Logo link to homepage

Report on Tungurahua (Ecuador) — 22 February-28 February 2012

Smithsonian / US Geological Survey Weekly Volcanic Activity Report, 22 February-28 February 2012
Managing Editor: Sally Kuhn Sennert

Please cite this report as:

Global Volcanism Program, 2012. Report on Tungurahua (Ecuador). In: Sennert, S K (ed.), Weekly Volcanic Activity Report, 22 February-28 February 2012. Smithsonian Institution and US Geological Survey.

Volcano Profile |  Weekly Report (22 February-28 February 2012)


Tungurahua

Ecuador

1.467°S, 78.442°W; summit elev. 5023 m

All times are local (unless otherwise noted)


IG reported moderate activity at Tungurahua during 22-28 February. Steam plumes with some ash content rose to altitudes of 1-2 km (3,300-6,500 ft) a.s.l. and drifted W during 22-24 February. Ash fall was reported in Palitahua (6 km SSW), Choglontus (13 km WSW), and Manzano (8 km SW) on 23 February, and in the Mapayacu (SW) and Achupashal (NW) gorges on 24 February. Strombolian activity was observed on 24 February, and incandescence material that rose as high as 500 m above the crater fell on the W and NW flanks. Ashfall was reported to the SW in Manzano again on 25 February. A steam-and-ash plume rose as high as 800 m above the crater and drifted W on 26 February. Crater incandescence was observed on 23 and 27 February.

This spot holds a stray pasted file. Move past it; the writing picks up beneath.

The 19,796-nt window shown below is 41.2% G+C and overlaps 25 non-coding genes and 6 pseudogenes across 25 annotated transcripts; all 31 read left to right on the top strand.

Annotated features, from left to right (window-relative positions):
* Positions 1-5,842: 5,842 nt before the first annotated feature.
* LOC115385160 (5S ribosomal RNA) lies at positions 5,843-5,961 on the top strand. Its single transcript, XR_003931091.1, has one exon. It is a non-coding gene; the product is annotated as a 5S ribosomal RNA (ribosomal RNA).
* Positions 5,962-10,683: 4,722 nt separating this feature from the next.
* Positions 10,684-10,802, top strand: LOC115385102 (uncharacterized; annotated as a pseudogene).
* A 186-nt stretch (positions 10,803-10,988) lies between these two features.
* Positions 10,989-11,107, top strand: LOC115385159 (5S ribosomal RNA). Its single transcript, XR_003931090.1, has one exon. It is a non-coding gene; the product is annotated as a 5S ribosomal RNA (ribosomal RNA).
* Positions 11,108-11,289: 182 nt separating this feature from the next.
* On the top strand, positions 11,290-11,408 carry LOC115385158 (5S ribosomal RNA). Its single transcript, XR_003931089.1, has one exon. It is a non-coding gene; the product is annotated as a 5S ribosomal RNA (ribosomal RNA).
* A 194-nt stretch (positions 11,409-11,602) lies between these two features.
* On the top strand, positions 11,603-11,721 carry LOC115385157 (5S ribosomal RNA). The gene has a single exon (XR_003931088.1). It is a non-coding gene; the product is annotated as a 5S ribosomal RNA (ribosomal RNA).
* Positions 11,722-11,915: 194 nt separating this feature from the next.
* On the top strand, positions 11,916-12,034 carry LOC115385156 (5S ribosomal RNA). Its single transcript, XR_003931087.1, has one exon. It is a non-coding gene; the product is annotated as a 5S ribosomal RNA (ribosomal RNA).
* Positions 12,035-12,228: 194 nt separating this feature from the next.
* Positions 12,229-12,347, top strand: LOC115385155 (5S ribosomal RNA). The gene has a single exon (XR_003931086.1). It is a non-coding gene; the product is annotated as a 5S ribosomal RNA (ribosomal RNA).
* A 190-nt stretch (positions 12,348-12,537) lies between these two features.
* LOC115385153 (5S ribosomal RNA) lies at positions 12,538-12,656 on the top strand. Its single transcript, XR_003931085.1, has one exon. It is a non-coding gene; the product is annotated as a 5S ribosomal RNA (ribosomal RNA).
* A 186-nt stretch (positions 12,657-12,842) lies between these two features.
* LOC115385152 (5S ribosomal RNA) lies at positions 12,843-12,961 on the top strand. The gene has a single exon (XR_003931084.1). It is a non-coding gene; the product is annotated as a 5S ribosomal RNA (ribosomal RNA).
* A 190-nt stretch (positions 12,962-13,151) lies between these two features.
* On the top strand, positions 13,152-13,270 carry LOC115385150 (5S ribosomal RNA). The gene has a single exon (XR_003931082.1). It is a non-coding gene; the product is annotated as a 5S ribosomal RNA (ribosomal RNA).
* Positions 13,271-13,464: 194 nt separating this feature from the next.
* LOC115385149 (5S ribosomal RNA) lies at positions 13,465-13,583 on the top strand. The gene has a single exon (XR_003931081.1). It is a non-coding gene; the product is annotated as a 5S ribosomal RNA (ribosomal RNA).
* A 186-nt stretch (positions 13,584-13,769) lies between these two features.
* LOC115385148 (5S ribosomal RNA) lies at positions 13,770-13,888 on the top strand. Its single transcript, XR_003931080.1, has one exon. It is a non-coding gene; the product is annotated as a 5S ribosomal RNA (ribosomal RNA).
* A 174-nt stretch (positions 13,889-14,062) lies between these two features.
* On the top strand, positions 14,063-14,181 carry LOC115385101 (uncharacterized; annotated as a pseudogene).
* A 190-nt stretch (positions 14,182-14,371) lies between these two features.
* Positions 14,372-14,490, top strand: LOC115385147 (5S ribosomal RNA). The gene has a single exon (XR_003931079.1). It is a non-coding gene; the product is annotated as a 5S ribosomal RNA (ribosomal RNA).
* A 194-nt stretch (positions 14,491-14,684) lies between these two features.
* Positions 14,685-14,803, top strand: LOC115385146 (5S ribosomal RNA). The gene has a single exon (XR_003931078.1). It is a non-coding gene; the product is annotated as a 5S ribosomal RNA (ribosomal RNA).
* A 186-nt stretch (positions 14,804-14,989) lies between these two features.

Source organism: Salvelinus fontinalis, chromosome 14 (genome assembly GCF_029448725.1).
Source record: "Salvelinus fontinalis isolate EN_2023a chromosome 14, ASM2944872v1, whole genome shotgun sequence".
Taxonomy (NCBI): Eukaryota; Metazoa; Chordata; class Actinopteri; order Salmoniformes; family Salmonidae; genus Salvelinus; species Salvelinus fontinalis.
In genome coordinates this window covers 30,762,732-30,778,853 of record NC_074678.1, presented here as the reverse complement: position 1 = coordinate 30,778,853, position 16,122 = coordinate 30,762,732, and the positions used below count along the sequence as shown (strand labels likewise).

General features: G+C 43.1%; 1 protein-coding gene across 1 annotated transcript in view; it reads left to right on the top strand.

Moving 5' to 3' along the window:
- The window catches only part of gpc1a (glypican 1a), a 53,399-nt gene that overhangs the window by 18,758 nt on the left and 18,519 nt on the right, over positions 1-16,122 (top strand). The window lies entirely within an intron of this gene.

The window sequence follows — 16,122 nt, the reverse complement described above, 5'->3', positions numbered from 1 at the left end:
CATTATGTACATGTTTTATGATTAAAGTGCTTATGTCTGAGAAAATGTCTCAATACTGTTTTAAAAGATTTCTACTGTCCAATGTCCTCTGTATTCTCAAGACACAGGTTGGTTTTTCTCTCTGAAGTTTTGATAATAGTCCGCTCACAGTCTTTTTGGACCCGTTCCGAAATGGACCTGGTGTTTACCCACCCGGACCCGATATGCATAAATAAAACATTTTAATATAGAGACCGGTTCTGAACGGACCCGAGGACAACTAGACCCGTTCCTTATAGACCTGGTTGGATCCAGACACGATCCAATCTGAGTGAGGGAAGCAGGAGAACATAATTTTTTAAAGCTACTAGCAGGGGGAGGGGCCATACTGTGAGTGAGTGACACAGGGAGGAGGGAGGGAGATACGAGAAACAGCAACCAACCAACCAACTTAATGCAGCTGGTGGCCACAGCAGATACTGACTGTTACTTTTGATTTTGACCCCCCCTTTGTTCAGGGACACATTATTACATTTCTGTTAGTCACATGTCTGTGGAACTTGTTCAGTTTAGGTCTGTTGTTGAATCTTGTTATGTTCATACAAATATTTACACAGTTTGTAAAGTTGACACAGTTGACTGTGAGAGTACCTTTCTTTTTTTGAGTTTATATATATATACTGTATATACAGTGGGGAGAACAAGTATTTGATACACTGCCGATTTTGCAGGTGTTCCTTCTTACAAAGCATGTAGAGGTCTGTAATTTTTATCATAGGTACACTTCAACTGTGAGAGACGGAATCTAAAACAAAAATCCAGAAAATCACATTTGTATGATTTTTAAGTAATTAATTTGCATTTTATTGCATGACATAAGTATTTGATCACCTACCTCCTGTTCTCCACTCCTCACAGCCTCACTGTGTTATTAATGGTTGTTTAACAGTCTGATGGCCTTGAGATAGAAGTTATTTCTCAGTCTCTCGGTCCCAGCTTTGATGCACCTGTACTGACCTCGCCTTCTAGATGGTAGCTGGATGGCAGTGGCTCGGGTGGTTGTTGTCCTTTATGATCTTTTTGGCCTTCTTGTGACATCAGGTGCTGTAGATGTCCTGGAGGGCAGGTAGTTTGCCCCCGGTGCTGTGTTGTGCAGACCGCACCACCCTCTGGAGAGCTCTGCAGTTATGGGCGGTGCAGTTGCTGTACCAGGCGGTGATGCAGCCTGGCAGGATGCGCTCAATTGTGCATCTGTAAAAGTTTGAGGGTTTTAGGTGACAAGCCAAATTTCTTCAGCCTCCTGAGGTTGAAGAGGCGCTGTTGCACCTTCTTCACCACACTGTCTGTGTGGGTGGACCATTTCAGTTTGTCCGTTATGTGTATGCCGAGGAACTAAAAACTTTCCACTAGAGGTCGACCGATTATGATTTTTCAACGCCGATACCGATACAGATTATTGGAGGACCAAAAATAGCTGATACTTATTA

Geologic Background. Tungurahua, a steep-sided andesitic-dacitic stratovolcano that towers more than 3 km above its northern base, is one of Ecuador's most active volcanoes. Three major edifices have been sequentially constructed since the mid-Pleistocene over a basement of metamorphic rocks. Tungurahua II was built within the past 14,000 years following the collapse of the initial edifice. Tungurahua II itself collapsed about 3000 years ago and produced a large debris-avalanche deposit and a horseshoe-shaped caldera open to the west, inside which the modern glacier-capped stratovolcano (Tungurahua III) was constructed. Historical eruptions have all originated from the summit crater, accompanied by strong explosions and sometimes by pyroclastic flows and lava flows that reached populated areas at the volcano's base. Prior to a long-term eruption beginning in 1999 that caused the temporary evacuation of the city of Baños at the foot of the volcano, the last major eruption had occurred from 1916 to 1918, although minor activity continued until 1925.

Source: Instituto Geofísico-Escuela Politécnica Nacional (IG)